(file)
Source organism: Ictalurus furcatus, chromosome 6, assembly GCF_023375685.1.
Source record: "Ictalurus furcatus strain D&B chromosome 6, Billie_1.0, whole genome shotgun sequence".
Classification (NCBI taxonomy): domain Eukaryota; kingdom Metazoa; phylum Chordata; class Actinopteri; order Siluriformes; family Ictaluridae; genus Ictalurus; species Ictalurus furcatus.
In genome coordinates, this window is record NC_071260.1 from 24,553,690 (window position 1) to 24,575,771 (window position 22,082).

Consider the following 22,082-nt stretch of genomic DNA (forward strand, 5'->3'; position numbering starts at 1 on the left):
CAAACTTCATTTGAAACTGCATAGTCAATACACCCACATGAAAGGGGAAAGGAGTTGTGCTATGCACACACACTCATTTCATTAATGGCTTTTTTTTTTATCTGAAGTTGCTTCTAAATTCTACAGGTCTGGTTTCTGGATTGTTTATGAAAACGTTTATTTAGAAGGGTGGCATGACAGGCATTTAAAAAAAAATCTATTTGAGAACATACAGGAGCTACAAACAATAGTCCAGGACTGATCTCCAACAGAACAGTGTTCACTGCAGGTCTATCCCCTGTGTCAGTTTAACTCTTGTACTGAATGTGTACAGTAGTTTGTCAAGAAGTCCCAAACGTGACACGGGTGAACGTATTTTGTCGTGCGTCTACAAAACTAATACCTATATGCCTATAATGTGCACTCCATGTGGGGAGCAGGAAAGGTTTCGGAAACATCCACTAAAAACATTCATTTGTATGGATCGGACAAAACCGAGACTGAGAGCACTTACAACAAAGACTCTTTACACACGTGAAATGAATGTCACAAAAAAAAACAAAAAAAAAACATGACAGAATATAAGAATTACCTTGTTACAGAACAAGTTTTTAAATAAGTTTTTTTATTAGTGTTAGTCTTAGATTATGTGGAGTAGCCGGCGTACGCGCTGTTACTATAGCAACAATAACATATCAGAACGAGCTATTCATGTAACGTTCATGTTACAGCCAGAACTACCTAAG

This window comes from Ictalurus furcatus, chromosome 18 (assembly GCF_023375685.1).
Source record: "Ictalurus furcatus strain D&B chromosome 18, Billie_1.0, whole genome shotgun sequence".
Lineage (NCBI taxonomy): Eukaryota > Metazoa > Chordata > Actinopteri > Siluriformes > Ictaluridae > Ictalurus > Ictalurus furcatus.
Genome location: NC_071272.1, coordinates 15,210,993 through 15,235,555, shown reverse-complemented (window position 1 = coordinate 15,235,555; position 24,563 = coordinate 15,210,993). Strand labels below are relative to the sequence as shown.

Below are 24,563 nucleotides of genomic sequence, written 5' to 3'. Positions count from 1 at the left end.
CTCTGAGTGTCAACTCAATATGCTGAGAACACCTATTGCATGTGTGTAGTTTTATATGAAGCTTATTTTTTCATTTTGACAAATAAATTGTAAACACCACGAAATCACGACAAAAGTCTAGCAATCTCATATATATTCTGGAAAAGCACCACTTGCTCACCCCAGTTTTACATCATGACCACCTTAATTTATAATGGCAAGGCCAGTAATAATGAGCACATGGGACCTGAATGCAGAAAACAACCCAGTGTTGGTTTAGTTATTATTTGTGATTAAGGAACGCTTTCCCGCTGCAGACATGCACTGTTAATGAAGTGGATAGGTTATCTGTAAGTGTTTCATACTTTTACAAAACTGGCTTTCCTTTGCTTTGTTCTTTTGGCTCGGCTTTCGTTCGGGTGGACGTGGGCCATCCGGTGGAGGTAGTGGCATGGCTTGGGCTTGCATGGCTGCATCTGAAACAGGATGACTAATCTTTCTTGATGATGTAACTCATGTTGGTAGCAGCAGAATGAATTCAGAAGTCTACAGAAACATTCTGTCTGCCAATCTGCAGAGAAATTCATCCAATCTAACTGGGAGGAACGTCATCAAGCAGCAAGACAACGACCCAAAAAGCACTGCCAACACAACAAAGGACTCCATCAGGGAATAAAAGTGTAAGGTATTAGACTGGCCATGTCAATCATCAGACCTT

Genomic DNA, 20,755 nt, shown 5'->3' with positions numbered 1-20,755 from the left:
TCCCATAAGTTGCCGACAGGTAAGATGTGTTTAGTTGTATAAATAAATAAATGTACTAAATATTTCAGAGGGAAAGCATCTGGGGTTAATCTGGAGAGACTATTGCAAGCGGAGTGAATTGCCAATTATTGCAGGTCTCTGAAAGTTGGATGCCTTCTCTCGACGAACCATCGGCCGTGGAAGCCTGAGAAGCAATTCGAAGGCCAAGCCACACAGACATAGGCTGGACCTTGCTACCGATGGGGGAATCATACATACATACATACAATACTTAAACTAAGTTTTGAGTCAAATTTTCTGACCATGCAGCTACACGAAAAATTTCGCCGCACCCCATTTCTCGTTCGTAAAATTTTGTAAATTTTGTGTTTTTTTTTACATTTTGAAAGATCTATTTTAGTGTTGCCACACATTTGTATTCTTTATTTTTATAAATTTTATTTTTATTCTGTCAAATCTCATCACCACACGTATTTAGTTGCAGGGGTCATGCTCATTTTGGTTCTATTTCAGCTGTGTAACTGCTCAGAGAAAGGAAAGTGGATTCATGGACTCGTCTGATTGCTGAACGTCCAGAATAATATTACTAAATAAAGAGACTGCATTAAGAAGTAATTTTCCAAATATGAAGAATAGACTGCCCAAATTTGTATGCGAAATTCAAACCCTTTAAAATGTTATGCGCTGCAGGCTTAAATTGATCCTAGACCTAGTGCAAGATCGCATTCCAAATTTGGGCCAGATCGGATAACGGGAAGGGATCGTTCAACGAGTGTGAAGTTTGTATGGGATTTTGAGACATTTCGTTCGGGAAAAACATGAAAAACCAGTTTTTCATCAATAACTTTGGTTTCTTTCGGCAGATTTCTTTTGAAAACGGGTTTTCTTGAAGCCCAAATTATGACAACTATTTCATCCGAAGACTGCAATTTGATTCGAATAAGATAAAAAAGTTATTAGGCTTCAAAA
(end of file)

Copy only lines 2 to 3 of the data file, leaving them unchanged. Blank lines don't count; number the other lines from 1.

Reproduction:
Source record: "Ictalurus furcatus strain D&B chromosome 6, Billie_1.0, whole genome shotgun sequence".
Classification (NCBI taxonomy): domain Eukaryota; kingdom Metazoa; phylum Chordata; class Actinopteri; order Siluriformes; family Ictaluridae; genus Ictalurus; species Ictalurus furcatus.